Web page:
The higher education industry has changed significantly over the past decade, and given the pace and significance of change hitting other industries as a result of technological advances, it’s fair to say the postsecondary space is ripe for further transformation.

 

From DSC:
From the perspective of those of us working within higher education, we see massive changes occurring in the corporate world, and we see innovations and changes also occurring in the world of K-12. Higher education should also be adapting, changing, questioning, and reflecting upon how we can best prepare our students for a rapidly changing workplace.

Below is another interesting item that I believe gives credence to the idea that we are now on an exponential pace of change. Companies are coming and going on the S&P Index…at an ever faster pace.

The 33-year average tenure of companies on the S&P 500 in 1964 narrowed to 24 years by 2016 and is forecast to shrink to just 12 years by 2027 (Chart 1).

 

Here is the video:

This is the transcript with the original graphs in it.

This is a nice PDF file from evoLLLution.com with the transcript, with some different graphics and some other

 

 

 

 

Faculty Learning Communities: Making the Connection, Virtually — from by Angela Atwell, Cristina Cottom, Lisa Martino, and Sara Ombres

Excerpt (emphasis DSC):

Research has shown that interactions with peers promotes faculty engagement (McKenna, Johnson, Yoder, Guerra, & Pimmel, 2016). Faculty learning communities (FLC) have become very popular in recent years. FLCs focus on improving teaching and learning practice through collaboration and community building (Cox, 2001). Usually, FLCs are face-to-face meetings hosted at a physical location at a specific date and time. We understand the benefit of this type of experience. However, we recognize online instructors will likely find it difficult to participate in a traditional FLC. So, we set out to integrate FLC principles to provide our faculty, living and working all over the globe, a similar experience.

Recently, our Center for Teaching and Learning Excellence took the plunge and offered a Virtual Faculty Learning Community (V-FLC) for instructors at our Worldwide Campus. The first experience was open only to adjunct instructors teaching online. The experience was asynchronous, lasted eight weeks, and focused on best practices for online teaching and learning. Within our Learning Management System, faculty led and participated in discussions around the topics that were of interest to them. Most topics focused on teaching practices and ways to enhance the online experience. However, other topics bridged the gap between teaching online and general best teaching practices.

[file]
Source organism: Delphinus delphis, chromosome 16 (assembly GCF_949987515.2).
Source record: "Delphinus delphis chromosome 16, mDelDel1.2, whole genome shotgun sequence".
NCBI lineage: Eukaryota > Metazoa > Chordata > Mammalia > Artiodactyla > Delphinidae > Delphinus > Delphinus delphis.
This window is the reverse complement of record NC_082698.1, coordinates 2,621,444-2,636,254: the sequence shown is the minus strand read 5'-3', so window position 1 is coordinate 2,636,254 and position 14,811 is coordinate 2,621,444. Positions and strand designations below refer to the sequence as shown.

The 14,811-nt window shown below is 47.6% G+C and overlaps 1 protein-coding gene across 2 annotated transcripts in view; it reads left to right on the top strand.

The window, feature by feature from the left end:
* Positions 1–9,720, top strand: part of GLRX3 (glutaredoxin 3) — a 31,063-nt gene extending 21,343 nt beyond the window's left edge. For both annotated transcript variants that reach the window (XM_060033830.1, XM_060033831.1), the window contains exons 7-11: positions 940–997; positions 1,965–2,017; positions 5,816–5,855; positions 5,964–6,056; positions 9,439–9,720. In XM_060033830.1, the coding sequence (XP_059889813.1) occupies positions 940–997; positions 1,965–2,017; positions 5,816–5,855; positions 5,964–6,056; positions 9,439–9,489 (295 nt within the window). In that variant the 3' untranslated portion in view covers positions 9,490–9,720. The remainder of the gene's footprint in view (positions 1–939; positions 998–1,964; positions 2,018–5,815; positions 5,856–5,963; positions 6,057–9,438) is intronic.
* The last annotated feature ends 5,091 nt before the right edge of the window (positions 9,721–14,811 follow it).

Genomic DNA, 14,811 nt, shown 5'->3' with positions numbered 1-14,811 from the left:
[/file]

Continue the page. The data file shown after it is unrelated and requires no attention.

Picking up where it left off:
Hacking Real-World Problems with Virtual and Augmented Reality — from campustechnology.com by Mary Grush
A Q&A with Tilanka Chandrasekera

Excerpt:

Oklahoma State University’s first inaugural “Virtual + Augmented Reality Hackathon” hosted January 26-27 by the Mixed Reality Lab in the university’s College of Human Sciences gave students and the community a chance to tackle real-world problems using augmented and virtual reality tools, while offering researchers a glimpse into the ways teams work with digital media tools. Campus Technology asked Dr. Tilanka Chandrasekera, an assistant professor in the department of Design, Housing and Merchandising at Oklahoma State University about the hackathon and how it fits into the school’s broader goals.

 

Also, on a different note, but also involving emerging technologies, see:
Campus Technology News Now Available on Alexa Devices — from campustechnology.com by Rhea Kelly

Excerpt:

To set up the audio feed, use the Alexa mobile app to search for “Campus Technology News” in the Alexa Skills catalog. Once you enable the skill, you can ask Alexa “What’s in the news?” or “What’s my Flash Briefing?” and she will read off the latest news briefs from Campus Technology.

 

 

 

A WMU Professor Is Using Microsoft’s HoloLens AR Technology to Teach Aviation — from news.elearninginside.com by Henry Kronk

Excerpt:

Computer simulations are nothing new in the field of aviation education. But a new partnership between Western Michigan University and Microsoft is taking that one big step further. Microsoft has selected Lori Brown, an associate professor of aviation at WMU, to test out their new HoloLens, the world’s first self-contained holographic computer. The augmented reality interface will bring students a little closer to the realities of flight.